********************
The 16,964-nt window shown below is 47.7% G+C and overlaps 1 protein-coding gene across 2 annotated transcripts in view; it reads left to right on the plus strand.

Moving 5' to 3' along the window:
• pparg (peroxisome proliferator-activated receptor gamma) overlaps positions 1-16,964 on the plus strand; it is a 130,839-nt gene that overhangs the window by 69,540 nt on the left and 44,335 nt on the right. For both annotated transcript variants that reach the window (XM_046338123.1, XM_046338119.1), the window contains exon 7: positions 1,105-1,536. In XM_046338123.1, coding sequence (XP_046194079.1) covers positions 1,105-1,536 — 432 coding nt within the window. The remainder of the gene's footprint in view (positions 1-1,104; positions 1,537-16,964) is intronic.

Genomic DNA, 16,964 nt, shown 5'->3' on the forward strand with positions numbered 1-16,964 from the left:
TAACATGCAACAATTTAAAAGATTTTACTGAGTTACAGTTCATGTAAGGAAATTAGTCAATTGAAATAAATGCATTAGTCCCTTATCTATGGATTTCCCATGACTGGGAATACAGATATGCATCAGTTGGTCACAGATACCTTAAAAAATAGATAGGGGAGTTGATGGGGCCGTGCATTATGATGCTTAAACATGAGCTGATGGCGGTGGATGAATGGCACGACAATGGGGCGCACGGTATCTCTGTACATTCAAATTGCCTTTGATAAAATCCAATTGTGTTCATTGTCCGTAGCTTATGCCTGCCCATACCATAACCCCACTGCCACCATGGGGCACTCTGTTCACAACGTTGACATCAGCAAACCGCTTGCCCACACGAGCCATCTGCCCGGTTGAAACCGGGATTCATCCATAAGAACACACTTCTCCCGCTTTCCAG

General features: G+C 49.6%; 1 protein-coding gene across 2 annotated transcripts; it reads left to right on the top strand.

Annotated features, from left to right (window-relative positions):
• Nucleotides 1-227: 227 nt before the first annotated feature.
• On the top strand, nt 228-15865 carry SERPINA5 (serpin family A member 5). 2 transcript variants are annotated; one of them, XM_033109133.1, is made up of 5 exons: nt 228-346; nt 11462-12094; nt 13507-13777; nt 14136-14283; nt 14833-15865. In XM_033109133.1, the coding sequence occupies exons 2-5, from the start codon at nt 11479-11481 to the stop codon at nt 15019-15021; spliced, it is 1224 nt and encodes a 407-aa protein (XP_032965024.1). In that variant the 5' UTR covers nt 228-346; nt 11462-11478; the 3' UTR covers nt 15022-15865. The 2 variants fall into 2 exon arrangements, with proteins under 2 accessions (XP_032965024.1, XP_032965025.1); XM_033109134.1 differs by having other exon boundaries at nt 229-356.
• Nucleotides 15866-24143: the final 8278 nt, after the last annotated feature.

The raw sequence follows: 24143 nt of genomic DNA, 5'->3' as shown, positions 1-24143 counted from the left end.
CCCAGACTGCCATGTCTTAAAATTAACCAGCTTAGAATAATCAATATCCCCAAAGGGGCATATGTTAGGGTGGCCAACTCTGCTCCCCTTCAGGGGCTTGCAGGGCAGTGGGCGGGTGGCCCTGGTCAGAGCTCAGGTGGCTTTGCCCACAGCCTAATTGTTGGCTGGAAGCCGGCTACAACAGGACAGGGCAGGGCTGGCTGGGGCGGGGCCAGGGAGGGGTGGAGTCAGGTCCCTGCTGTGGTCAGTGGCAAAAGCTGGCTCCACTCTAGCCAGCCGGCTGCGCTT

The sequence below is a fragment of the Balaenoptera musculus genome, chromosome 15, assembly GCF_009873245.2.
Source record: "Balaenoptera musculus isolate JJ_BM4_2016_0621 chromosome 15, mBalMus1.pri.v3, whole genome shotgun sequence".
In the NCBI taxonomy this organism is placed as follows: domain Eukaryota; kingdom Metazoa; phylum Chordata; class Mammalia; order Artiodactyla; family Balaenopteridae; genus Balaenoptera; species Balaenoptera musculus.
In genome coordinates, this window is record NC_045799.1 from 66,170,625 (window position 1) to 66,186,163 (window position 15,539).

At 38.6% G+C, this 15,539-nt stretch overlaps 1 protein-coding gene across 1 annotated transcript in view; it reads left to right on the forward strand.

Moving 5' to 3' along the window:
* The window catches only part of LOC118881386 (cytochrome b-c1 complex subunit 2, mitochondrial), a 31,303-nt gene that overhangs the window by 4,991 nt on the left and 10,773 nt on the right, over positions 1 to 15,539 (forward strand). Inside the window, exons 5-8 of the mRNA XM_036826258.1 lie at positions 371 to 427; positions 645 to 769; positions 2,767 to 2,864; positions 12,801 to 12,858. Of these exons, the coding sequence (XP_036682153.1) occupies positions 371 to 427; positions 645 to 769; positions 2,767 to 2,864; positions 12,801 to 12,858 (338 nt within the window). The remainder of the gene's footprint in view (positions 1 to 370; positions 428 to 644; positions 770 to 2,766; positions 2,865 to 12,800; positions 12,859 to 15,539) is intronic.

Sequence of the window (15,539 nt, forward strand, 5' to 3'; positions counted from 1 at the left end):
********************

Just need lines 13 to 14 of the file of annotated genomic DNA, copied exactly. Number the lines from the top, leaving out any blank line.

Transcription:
The sequence below is a fragment of the Balaenoptera musculus genome, chromosome 15, assembly GCF_009873245.2.
Source record: "Balaenoptera musculus isolate JJ_BM4_2016_0621 chromosome 15, mBalMus1.pri.v3, whole genome shotgun sequence".